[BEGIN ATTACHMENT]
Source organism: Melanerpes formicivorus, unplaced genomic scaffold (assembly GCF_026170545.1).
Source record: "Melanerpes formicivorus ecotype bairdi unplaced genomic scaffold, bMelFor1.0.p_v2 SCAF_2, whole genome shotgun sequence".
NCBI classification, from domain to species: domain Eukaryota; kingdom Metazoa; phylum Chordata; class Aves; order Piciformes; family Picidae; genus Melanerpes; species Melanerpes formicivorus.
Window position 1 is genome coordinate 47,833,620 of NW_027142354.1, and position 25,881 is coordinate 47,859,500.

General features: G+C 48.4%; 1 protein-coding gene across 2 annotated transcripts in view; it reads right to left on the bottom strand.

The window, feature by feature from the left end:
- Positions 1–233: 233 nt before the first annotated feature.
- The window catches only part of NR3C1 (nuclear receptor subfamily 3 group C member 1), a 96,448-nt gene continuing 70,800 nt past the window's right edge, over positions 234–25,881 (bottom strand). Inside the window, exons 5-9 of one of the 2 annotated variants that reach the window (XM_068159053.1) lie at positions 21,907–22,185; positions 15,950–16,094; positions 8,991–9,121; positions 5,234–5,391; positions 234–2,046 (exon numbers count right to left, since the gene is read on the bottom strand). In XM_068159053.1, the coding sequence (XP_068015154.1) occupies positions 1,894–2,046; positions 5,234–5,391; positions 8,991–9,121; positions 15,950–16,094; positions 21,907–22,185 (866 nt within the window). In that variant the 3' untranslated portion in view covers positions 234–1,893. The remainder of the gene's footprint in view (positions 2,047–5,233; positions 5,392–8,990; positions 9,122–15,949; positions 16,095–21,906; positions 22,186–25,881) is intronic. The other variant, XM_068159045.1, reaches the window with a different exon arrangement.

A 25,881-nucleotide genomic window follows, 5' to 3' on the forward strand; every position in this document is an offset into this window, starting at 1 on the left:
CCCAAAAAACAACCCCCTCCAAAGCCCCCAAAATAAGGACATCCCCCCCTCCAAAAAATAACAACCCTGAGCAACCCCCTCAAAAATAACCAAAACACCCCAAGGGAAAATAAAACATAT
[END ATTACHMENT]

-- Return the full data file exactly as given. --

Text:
Source organism: Melanerpes formicivorus, unplaced genomic scaffold (assembly GCF_026170545.1).
Source record: "Melanerpes formicivorus ecotype bairdi unplaced genomic scaffold, bMelFor1.0.p_v2 SCAF_2, whole genome shotgun sequence".
NCBI classification, from domain to species: domain Eukaryota; kingdom Metazoa; phylum Chordata; class Aves; order Piciformes; family Picidae; genus Melanerpes; species Melanerpes formicivorus.
Window position 1 is genome coordinate 47,833,620 of NW_027142354.1, and position 25,881 is coordinate 47,859,500.

General features: G+C 48.4%; 1 protein-coding gene across 2 annotated transcripts in view; it reads right to left on the bottom strand.

The window, feature by feature from the left end:
- Positions 1–233: 233 nt before the first annotated feature.
- The window catches only part of NR3C1 (nuclear receptor subfamily 3 group C member 1), a 96,448-nt gene continuing 70,800 nt past the window's right edge, over positions 234–25,881 (bottom strand). Inside the window, exons 5-9 of one of the 2 annotated variants that reach the window (XM_068159053.1) lie at positions 21,907–22,185; positions 15,950–16,094; positions 8,991–9,121; positions 5,234–5,391; positions 234–2,046 (exon numbers count right to left, since the gene is read on the bottom strand). In XM_068159053.1, the coding sequence (XP_068015154.1) occupies positions 1,894–2,046; positions 5,234–5,391; positions 8,991–9,121; positions 15,950–16,094; positions 21,907–22,185 (866 nt within the window). In that variant the 3' untranslated portion in view covers positions 234–1,893. The remainder of the gene's footprint in view (positions 2,047–5,233; positions 5,392–8,990; positions 9,122–15,949; positions 16,095–21,906; positions 22,186–25,881) is intronic. The other variant, XM_068159045.1, reaches the window with a different exon arrangement.

A 25,881-nucleotide genomic window follows, 5' to 3' on the forward strand; every position in this document is an offset into this window, starting at 1 on the left:
CCCAAAAAACAACCCCCTCCAAAGCCCCCAAAATAAGGACATCCCCCCCTCCAAAAAATAACAACCCTGAGCAACCCCCTCAAAAATAACCAAAACACCCCAAGGGAAAATAAAACATAT